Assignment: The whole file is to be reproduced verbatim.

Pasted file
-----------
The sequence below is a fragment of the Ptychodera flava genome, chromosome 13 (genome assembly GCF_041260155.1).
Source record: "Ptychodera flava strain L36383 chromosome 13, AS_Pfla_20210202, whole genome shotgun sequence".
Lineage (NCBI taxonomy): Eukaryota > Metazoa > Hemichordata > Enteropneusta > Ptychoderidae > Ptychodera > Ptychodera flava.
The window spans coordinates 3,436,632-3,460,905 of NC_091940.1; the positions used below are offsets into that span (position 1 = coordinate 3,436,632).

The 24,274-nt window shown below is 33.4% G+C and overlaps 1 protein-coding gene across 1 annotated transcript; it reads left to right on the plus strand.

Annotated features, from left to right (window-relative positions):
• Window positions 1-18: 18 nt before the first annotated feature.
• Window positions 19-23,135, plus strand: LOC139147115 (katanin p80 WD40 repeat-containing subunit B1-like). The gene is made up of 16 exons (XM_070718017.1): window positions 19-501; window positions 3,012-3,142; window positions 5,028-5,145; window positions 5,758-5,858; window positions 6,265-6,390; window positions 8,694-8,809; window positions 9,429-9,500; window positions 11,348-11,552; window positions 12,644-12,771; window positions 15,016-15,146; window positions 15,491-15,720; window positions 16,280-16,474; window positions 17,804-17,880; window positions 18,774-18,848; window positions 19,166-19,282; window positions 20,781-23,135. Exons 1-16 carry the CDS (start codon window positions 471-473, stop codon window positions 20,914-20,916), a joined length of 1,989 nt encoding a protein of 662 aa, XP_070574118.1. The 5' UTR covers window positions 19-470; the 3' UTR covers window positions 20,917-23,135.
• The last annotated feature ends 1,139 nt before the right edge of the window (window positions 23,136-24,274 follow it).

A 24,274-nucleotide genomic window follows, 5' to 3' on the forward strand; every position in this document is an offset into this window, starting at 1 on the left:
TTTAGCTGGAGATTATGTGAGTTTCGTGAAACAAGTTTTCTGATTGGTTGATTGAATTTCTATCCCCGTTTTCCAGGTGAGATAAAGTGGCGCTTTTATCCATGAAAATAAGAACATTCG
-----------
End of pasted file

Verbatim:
The sequence below is a fragment of the Ptychodera flava genome, chromosome 13 (genome assembly GCF_041260155.1).
Source record: "Ptychodera flava strain L36383 chromosome 13, AS_Pfla_20210202, whole genome shotgun sequence".
Lineage (NCBI taxonomy): Eukaryota > Metazoa > Hemichordata > Enteropneusta > Ptychoderidae > Ptychodera > Ptychodera flava.
The window spans coordinates 3,436,632-3,460,905 of NC_091940.1; the positions used below are offsets into that span (position 1 = coordinate 3,436,632).

The 24,274-nt window shown below is 33.4% G+C and overlaps 1 protein-coding gene across 1 annotated transcript; it reads left to right on the plus strand.

Annotated features, from left to right (window-relative positions):
• Window positions 1-18: 18 nt before the first annotated feature.
• Window positions 19-23,135, plus strand: LOC139147115 (katanin p80 WD40 repeat-containing subunit B1-like). The gene is made up of 16 exons (XM_070718017.1): window positions 19-501; window positions 3,012-3,142; window positions 5,028-5,145; window positions 5,758-5,858; window positions 6,265-6,390; window positions 8,694-8,809; window positions 9,429-9,500; window positions 11,348-11,552; window positions 12,644-12,771; window positions 15,016-15,146; window positions 15,491-15,720; window positions 16,280-16,474; window positions 17,804-17,880; window positions 18,774-18,848; window positions 19,166-19,282; window positions 20,781-23,135. Exons 1-16 carry the CDS (start codon window positions 471-473, stop codon window positions 20,914-20,916), a joined length of 1,989 nt encoding a protein of 662 aa, XP_070574118.1. The 5' UTR covers window positions 19-470; the 3' UTR covers window positions 20,917-23,135.
• The last annotated feature ends 1,139 nt before the right edge of the window (window positions 23,136-24,274 follow it).

A 24,274-nucleotide genomic window follows, 5' to 3' on the forward strand; every position in this document is an offset into this window, starting at 1 on the left:
TTTAGCTGGAGATTATGTGAGTTTCGTGAAACAAGTTTTCTGATTGGTTGATTGAATTTCTATCCCCGTTTTCCAGGTGAGATAAAGTGGCGCTTTTATCCATGAAAATAAGAACATTCG